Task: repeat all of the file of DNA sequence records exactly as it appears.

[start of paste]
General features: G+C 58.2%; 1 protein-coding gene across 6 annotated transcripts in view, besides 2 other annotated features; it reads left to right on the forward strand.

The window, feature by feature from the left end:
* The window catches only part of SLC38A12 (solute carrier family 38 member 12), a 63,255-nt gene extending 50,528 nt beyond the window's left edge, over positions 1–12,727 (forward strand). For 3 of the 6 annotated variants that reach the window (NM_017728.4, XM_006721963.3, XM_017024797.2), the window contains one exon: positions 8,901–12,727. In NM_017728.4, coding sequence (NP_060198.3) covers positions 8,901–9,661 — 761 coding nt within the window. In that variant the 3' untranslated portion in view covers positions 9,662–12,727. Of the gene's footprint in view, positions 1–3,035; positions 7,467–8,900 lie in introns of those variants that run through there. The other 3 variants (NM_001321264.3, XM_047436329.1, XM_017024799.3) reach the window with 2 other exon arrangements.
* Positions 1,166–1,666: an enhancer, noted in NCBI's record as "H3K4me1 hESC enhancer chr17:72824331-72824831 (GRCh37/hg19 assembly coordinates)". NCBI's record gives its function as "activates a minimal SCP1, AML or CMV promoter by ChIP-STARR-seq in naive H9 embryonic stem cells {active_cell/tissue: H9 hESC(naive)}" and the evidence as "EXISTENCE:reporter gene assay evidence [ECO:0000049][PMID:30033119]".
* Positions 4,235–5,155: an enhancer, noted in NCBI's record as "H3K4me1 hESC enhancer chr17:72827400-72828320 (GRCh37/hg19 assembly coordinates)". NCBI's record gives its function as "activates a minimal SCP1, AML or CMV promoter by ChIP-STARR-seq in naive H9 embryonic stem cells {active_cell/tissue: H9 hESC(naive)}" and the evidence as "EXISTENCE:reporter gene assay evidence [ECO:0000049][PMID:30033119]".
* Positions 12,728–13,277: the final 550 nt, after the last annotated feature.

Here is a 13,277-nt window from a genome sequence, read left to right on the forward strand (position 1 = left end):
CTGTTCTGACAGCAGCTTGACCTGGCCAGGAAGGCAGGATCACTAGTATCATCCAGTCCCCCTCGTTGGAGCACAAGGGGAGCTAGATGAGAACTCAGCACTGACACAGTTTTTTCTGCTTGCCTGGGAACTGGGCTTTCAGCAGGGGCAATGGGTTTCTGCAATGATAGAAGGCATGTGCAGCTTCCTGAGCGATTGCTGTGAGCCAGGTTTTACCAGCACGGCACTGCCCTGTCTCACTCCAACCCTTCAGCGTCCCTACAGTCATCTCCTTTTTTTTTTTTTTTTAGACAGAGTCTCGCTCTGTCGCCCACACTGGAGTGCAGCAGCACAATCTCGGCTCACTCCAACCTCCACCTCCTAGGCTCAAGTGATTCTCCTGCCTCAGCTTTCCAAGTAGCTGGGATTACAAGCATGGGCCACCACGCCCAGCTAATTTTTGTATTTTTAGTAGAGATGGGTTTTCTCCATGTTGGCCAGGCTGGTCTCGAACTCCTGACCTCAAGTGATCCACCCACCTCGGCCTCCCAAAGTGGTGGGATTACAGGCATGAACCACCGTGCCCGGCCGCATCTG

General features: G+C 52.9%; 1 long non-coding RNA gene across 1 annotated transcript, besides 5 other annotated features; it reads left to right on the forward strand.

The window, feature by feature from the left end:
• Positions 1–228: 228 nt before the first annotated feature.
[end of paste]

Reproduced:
General features: G+C 58.2%; 1 protein-coding gene across 6 annotated transcripts in view, besides 2 other annotated features; it reads left to right on the forward strand.

The window, feature by feature from the left end:
* The window catches only part of SLC38A12 (solute carrier family 38 member 12), a 63,255-nt gene extending 50,528 nt beyond the window's left edge, over positions 1–12,727 (forward strand). For 3 of the 6 annotated variants that reach the window (NM_017728.4, XM_006721963.3, XM_017024797.2), the window contains one exon: positions 8,901–12,727. In NM_017728.4, coding sequence (NP_060198.3) covers positions 8,901–9,661 — 761 coding nt within the window. In that variant the 3' untranslated portion in view covers positions 9,662–12,727. Of the gene's footprint in view, positions 1–3,035; positions 7,467–8,900 lie in introns of those variants that run through there. The other 3 variants (NM_001321264.3, XM_047436329.1, XM_017024799.3) reach the window with 2 other exon arrangements.
* Positions 1,166–1,666: an enhancer, noted in NCBI's record as "H3K4me1 hESC enhancer chr17:72824331-72824831 (GRCh37/hg19 assembly coordinates)". NCBI's record gives its function as "activates a minimal SCP1, AML or CMV promoter by ChIP-STARR-seq in naive H9 embryonic stem cells {active_cell/tissue: H9 hESC(naive)}" and the evidence as "EXISTENCE:reporter gene assay evidence [ECO:0000049][PMID:30033119]".
* Positions 4,235–5,155: an enhancer, noted in NCBI's record as "H3K4me1 hESC enhancer chr17:72827400-72828320 (GRCh37/hg19 assembly coordinates)". NCBI's record gives its function as "activates a minimal SCP1, AML or CMV promoter by ChIP-STARR-seq in naive H9 embryonic stem cells {active_cell/tissue: H9 hESC(naive)}" and the evidence as "EXISTENCE:reporter gene assay evidence [ECO:0000049][PMID:30033119]".
* Positions 12,728–13,277: the final 550 nt, after the last annotated feature.

Here is a 13,277-nt window from a genome sequence, read left to right on the forward strand (position 1 = left end):
CTGTTCTGACAGCAGCTTGACCTGGCCAGGAAGGCAGGATCACTAGTATCATCCAGTCCCCCTCGTTGGAGCACAAGGGGAGCTAGATGAGAACTCAGCACTGACACAGTTTTTTCTGCTTGCCTGGGAACTGGGCTTTCAGCAGGGGCAATGGGTTTCTGCAATGATAGAAGGCATGTGCAGCTTCCTGAGCGATTGCTGTGAGCCAGGTTTTACCAGCACGGCACTGCCCTGTCTCACTCCAACCCTTCAGCGTCCCTACAGTCATCTCCTTTTTTTTTTTTTTTTAGACAGAGTCTCGCTCTGTCGCCCACACTGGAGTGCAGCAGCACAATCTCGGCTCACTCCAACCTCCACCTCCTAGGCTCAAGTGATTCTCCTGCCTCAGCTTTCCAAGTAGCTGGGATTACAAGCATGGGCCACCACGCCCAGCTAATTTTTGTATTTTTAGTAGAGATGGGTTTTCTCCATGTTGGCCAGGCTGGTCTCGAACTCCTGACCTCAAGTGATCCACCCACCTCGGCCTCCCAAAGTGGTGGGATTACAGGCATGAACCACCGTGCCCGGCCGCATCTG

General features: G+C 52.9%; 1 long non-coding RNA gene across 1 annotated transcript, besides 5 other annotated features; it reads left to right on the forward strand.

The window, feature by feature from the left end:
• Positions 1–228: 228 nt before the first annotated feature.